Station IX: Christ Falls the Third Time
He has cast me into the mire, and I am become like dust and ashes. (Job 30:19)
Golgotha is near. The nails, hammer, and rope lie waiting. Having reached the utter limits of physical endurance, Christ falls a third time. At this stage in the iconography of the Stations of the Cross artists show Jesus prostrate on the ground, often with his head bowed to the earth. To say he “bites the dust” would be no exaggeration.
“Dust” is a term laden with sacred significance. In the opening chapters of the Bible, we read how God “formed man of the dust of the ground and breathed into his nostrils the breath of life (Genesis 2:17)." After the temptation of Adam and Eve in the Garden of Eden, an angry God expels these first humans from paradise with the grim pronouncement “for dust thou art and unto dust thou shall return (Genesis 3:19)." East of Eden, dust becomes the prime symbol of human mortality, a reminder of humanity’s fallen place in Creation.
Dust figures prominently in biblical rites of repentance, mourning, and cleansing. Joshua and the elders of Israel tear their clothes and “put dust upon their heads,” as an act of contrition for disobeying divine orders in the conquest of Canaan (Joshua 7:6). Idols of false gods were to be completely pulverized into dust and scattered, following the example of Moses, who destroyed the Golden Calf, ground it into dust, and threw the powder into water, which the disobedient Children of Israel were forced to drink (Exodus 32:20, Deuteronomy 9:21). There was nothing worse you could wish an enemy in biblical times than for him to “lick the dust (Psalm 72:9)."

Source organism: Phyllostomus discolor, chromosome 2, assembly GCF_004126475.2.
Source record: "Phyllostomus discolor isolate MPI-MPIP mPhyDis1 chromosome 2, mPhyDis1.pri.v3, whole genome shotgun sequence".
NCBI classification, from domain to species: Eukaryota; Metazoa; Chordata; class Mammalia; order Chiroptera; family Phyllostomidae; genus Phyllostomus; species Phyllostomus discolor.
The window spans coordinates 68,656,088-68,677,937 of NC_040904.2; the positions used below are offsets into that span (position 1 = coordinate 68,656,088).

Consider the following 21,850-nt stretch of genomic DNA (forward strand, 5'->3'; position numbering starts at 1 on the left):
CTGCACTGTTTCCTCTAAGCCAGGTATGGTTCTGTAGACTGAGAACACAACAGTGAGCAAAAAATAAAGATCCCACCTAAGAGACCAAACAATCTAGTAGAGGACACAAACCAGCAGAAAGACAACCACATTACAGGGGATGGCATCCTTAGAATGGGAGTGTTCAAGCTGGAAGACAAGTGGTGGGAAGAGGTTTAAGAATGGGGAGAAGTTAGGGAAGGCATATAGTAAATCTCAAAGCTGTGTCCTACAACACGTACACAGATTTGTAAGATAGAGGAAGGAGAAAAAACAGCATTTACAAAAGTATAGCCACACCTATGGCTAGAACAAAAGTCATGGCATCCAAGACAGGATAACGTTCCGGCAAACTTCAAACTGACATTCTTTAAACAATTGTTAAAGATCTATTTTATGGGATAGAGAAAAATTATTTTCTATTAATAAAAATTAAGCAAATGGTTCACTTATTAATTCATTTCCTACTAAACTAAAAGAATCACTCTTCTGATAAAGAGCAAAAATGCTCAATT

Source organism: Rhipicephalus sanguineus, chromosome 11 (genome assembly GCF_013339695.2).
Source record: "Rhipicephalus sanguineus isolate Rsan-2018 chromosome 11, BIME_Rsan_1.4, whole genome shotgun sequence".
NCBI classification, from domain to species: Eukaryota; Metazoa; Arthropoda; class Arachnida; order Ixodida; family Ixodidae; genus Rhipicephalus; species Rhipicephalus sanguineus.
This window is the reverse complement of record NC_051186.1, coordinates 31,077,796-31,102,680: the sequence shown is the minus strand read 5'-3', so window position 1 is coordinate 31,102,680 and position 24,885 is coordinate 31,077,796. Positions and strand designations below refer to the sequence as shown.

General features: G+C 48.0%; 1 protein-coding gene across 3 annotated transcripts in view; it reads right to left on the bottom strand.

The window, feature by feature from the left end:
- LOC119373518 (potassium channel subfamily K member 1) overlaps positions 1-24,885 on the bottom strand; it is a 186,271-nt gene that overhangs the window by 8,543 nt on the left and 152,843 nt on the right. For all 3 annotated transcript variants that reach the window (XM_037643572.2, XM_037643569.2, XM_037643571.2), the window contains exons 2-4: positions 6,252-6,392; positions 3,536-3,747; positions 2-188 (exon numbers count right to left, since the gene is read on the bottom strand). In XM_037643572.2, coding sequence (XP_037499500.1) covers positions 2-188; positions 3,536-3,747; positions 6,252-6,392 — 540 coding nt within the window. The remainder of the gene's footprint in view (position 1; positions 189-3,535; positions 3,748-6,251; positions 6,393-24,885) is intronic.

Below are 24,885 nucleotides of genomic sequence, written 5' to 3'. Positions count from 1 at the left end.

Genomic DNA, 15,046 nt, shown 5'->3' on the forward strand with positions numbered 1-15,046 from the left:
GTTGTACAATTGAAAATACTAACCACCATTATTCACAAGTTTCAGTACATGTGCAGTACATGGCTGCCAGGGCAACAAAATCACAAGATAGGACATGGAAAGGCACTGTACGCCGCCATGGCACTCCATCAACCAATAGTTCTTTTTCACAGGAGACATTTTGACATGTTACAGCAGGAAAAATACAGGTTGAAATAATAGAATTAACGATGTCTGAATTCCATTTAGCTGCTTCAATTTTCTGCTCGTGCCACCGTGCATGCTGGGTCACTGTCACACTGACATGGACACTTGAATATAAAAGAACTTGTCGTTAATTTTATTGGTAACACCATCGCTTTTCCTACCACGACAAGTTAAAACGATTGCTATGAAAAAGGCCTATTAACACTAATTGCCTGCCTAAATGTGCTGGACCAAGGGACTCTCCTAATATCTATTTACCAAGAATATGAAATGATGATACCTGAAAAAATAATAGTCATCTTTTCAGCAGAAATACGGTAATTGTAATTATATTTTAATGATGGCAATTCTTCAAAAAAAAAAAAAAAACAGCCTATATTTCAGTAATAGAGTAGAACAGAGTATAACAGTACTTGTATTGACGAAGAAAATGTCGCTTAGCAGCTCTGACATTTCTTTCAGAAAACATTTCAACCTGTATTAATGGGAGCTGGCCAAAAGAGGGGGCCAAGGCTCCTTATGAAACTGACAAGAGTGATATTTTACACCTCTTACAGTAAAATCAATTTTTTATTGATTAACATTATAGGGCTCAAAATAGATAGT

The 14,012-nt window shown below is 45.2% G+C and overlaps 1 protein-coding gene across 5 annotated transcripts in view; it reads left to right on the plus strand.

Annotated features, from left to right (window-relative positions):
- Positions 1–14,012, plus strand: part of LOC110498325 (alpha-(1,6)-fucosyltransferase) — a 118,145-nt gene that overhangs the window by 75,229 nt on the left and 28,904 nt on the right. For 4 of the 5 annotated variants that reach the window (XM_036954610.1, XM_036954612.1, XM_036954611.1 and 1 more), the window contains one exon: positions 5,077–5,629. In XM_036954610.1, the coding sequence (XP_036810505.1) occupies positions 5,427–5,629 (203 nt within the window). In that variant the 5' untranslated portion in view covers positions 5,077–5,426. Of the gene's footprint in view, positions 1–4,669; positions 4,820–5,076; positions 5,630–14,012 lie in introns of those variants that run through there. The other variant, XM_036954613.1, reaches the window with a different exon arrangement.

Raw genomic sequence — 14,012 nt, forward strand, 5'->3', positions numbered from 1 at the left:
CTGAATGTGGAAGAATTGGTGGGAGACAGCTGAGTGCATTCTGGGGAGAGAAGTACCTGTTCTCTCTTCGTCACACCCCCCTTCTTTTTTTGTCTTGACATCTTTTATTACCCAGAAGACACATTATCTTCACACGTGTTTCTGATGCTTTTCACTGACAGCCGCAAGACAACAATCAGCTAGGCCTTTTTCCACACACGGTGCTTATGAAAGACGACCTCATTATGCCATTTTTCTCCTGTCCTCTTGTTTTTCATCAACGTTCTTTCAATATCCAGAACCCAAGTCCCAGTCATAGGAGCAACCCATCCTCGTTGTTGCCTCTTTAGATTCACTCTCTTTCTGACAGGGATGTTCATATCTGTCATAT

By this time in his ordeal, Jesus mouth must have been so full of grit, he was choking from it. My strength is dried up like a potsherd; and my tongue cleaveth to my jaws; and thou hast brought me into the dust of death. Christ may well have recalled these words in Psalm 22:15 , as he dragged himself to the end of the Via Dolorosa and made ready for all the torments, which lay ahead. He cries out the opening lines of this same prophetic psalm later from the Cross in his moment of greatest abandonment. My God, my God, why hast thou forsaken me?
But no one is left to lie in the dust in God’s plan of salvation. Those who fall do have the hope of rising again. In Isaiah 26:19, we read: “Thy dead men shall live; together with my dead body shall they arise. Awake and sing, ye that dwell in dust for thy dew is as the dew of herbs, and the earth shall cast out the dead.”
When I have fallen as low as I can possibly go, help me to remember you have been there before me. Just as you have risen from the dust, so may I also rise. Amen.